It's hard to know where to start with investment bonds
INVESTMENT bonds are the topic again this week. And I must confess, when I write about them, I feel like one of those people demonstrating a whiz bang gadget at the shopping mall.
These bonds have such a unique range of features that it is hard to know where to start.
Just to refresh your memory, they are a tax paid investment, with the bond fund paying tax of up to 30% on your behalf. All money invested in them comes from after tax dollars, but there is no limit on the amount you can invest and your money is accessible at any time.
Because the earnings accrue within the fund there is no assessable income to declare on your tax return each year, and if you hold them for ten years or more all proceeds can be redeemed tax free.
This makes them ideal for people who want to reduce income for purposes such as maximising the family tax payment, or becoming eligible for the super co-contribution or the Commonwealth Seniors Card.
Investment bonds are especially good for estate planning as they sit outside the will and cannot be challenged. Think about Harry aged 80, a wealthy retiree now happily re-married after a nasty divorce, who wants to leave a range of bequests to children of both marriages.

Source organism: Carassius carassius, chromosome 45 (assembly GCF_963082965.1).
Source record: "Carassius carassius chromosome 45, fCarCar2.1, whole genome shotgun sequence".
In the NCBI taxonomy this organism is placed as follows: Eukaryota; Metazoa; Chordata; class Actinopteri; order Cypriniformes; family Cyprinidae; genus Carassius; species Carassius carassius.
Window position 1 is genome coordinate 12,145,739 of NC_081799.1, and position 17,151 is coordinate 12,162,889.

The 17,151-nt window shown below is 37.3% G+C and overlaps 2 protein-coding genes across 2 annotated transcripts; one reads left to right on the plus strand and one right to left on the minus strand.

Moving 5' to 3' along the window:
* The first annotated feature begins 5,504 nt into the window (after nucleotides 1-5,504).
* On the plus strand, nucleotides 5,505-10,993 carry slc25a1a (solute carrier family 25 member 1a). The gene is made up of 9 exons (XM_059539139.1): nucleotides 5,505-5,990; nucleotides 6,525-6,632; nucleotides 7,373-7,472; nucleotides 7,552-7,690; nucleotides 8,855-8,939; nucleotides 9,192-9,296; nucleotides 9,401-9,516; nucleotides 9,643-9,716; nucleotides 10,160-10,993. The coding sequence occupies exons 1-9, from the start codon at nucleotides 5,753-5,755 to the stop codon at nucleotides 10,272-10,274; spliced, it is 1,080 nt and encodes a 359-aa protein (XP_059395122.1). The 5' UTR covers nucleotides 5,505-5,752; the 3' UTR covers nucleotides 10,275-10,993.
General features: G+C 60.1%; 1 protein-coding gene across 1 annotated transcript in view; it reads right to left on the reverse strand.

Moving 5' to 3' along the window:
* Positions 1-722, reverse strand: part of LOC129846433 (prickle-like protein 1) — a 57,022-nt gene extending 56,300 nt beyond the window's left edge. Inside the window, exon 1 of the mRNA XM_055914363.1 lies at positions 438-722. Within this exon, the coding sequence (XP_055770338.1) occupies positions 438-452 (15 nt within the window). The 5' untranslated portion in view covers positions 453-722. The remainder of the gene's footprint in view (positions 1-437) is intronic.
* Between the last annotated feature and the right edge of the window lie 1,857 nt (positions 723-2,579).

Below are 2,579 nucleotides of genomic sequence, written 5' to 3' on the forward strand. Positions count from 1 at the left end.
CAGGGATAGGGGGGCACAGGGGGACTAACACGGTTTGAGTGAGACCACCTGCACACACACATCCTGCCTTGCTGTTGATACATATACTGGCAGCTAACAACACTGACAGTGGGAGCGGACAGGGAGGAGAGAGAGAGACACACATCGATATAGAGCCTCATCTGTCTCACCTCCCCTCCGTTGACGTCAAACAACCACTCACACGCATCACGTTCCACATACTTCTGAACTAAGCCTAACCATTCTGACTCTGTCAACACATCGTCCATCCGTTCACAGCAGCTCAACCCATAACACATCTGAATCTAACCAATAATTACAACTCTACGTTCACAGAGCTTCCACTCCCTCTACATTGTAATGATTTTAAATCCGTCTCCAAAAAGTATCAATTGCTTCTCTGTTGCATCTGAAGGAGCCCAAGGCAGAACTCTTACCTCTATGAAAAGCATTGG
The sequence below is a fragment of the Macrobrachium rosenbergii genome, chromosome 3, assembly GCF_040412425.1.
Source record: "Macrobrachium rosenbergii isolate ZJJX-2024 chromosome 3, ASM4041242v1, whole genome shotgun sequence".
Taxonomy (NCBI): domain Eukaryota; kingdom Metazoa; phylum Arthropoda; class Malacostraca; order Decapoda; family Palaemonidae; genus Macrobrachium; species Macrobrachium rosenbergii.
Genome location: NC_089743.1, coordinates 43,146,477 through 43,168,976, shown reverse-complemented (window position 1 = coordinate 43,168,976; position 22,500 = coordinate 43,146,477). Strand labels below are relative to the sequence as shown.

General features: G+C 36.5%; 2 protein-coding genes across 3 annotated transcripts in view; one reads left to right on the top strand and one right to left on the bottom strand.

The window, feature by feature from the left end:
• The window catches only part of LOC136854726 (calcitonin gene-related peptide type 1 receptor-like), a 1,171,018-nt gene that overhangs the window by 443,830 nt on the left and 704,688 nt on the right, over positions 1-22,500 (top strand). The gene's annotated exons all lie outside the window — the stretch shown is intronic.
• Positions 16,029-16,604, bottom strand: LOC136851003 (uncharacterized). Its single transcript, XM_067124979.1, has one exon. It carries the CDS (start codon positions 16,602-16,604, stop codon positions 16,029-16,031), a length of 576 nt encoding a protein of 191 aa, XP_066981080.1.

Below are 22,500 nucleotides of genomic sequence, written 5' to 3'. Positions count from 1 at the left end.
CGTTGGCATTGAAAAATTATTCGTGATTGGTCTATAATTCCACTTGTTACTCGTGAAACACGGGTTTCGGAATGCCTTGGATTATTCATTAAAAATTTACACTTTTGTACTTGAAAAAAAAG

He is aware that there is acrimony between some family members and it is extremely important to him that his assets on death be split in the way he wishes, and not eroded by family legal battles.
He invests $250,000 in his own name in each of five separate investment bonds, naming one of the five children as the beneficiary of the bond upon his death. Because an investment bond is technically a life policy the distribution of the proceeds cannot be challenged and he can sleep soundly in the knowledge he has solved the potential litigation problem in advance. Furthermore, if he dies before ten years have elapsed the proceeds can be redeemed tax free by the beneficiaries.
Noel Whittaker is the author of Making Money Made Simple and numerous other books on personal finance. His advice is general in nature and readers should seek their own professional advice before making any financial decisions. Email: firstname.lastname@example.org.